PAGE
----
While Rhymesayers has proven to be one of the top flight indie labels to peak over the last decade, their best kept secret I Self Devine has gone relatively unnoticed during this crowning achievement. The Los Angeles-born, Minneapolis-bred rapper released his solo debut Self Destruction in 2005, and with it came an artist channeling an untapped potential that disappeared with a seven year hiatus from the limelight. Now back in music mode, Devine offers up his latest effort The Sound Of Low Class Amerika.

Fueled by his disdain for today’s societal ills within America, the album’s blunt stance strikes like a hammer, with tracks like the Brother Ali-assisted “Living Under Siege” and “Conditioned” giving listeners a taste of the hypocrisy that is occurring. Not one to hold his tongue, “Power” sends shots at oppressive organizations that have used their authority unjustly, letting them know their reign is over. Things hit a high point on “Cold Anger,” a record that finds I Self Devine in his element:
“If you protest, you a terrorist / If you want justice, you’s a militant / If you proud of your people you a racist / Unpatriotic, no faith regardless / At war, inner turmoil / Conflict coding, tension boil / Police state, search and seize / No p-c, its eroding freedom / Note to the banks, your accounts is freezing / ‘Cause you criticize how your country’s scheming / Opening your mail and your email, all in your details / No privacy what I see now / The new enemy is anyone who wants control of their destiny / Just ignorant shit, off my penmanship / Get stripped of my citizenship / Fuck it.”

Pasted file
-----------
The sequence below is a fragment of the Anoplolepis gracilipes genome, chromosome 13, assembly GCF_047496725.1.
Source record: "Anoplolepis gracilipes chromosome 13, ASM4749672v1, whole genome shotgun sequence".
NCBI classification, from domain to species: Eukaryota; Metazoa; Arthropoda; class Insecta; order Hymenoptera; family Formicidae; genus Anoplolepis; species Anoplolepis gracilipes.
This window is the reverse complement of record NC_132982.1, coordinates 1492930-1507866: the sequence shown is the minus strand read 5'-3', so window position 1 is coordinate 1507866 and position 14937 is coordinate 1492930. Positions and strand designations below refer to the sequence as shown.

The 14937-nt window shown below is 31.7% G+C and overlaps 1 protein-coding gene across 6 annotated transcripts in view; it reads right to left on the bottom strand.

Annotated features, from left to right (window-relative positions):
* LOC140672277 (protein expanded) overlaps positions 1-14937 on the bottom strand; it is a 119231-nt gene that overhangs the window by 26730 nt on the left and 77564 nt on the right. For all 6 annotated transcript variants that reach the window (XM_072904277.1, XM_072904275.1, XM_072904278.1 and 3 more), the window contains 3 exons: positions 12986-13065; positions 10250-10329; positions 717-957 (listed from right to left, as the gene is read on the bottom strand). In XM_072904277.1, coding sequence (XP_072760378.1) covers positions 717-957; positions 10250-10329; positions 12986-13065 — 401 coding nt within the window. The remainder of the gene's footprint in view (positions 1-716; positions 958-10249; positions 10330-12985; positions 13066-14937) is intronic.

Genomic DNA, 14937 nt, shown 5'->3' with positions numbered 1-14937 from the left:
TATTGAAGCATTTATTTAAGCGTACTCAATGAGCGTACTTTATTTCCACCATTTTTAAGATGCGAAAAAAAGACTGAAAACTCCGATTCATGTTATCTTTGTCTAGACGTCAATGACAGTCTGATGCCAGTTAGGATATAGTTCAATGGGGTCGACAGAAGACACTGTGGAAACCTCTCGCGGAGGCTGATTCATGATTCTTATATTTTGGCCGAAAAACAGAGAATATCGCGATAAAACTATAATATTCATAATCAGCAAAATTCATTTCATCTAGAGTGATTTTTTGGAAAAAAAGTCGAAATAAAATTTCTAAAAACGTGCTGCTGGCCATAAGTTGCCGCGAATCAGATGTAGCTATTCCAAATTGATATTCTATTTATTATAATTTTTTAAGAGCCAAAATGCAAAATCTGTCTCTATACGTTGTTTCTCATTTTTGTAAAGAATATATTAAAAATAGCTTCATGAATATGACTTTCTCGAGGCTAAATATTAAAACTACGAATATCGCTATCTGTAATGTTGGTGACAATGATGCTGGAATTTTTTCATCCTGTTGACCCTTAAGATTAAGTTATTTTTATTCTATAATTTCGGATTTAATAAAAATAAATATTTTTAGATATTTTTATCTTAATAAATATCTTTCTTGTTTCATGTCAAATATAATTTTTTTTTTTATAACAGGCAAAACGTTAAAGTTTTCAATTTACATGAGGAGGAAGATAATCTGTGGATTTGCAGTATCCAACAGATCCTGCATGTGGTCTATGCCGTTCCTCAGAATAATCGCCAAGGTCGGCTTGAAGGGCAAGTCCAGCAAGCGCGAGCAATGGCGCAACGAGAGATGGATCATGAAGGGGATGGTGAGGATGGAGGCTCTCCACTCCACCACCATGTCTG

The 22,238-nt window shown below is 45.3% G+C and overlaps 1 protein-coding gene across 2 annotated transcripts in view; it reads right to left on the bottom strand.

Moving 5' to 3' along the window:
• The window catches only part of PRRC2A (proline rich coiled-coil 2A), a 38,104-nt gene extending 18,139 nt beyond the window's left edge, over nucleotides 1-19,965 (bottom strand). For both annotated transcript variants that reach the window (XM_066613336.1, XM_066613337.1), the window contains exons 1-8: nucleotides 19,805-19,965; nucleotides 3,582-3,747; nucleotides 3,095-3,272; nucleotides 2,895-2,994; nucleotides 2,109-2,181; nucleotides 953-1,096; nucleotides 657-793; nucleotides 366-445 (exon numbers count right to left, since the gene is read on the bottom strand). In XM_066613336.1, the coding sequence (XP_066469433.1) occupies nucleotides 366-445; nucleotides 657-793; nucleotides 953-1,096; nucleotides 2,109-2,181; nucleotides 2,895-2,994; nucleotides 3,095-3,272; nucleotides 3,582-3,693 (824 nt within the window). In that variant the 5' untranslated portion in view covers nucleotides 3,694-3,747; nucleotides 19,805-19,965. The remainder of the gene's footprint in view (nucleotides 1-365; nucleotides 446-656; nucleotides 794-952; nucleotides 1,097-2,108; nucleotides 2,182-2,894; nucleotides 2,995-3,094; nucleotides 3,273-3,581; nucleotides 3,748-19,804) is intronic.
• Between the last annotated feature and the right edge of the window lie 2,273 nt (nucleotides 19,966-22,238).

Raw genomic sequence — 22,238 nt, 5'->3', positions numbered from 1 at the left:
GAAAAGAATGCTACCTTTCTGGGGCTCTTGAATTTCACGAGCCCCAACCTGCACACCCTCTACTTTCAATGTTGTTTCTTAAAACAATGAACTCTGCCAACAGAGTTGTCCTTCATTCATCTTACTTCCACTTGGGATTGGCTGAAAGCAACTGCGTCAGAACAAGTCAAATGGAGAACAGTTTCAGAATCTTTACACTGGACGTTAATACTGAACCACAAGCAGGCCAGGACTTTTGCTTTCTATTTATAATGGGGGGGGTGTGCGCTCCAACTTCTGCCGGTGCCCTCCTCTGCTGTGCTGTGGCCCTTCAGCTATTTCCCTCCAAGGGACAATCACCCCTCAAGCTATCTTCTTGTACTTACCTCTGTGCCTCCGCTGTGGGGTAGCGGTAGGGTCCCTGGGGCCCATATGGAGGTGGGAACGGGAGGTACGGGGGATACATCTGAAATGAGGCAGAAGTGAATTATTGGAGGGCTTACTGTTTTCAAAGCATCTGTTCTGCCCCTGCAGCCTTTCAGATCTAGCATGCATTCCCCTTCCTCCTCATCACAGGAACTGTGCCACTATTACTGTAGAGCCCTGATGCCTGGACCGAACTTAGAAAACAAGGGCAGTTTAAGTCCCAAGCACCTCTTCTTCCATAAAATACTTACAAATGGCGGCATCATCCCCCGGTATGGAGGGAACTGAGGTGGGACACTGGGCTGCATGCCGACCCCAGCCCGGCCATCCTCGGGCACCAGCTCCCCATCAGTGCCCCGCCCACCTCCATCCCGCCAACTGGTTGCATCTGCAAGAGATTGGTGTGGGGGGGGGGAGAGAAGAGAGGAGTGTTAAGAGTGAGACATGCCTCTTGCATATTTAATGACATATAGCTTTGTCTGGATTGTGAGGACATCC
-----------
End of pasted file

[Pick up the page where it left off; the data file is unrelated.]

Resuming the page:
The biggest gripe with The Sound Of Low Class Amerika – and it’s one that will rarely be described in Hip Hop today – is that its cerebral content becomes overtly disparaging at times. Realistically, knowledgeable heads can come to terms with the issues that plague our current society and see to it that they don’t participate in its destruction. However, Devine’s incessant railing makes you believe there’s no end in sight, a pessimistic view that can be daunting to get through. Also, aside from the album-ending eight-minute memoir “Self Awareness,” we learn little about what the man born Chaka Mkali has been up to since Self Destruction. In that regard, Devine becomes this poetic martyr rallying for action, yet his presence behind the scenes of this rebellious march is never actually illustrated.

The Sound Of Low Class Amerika
is honest, radical music with a purpose that will keep the listener’s mind in fifth gear. Even more so, it’s a refreshing break from the usual talk of stacking paper and bedding the baddest bitches. I Self Devine once again shows he has the skills to match his counterparts over at Rhymesayers. Making this a consistent theme is his next test.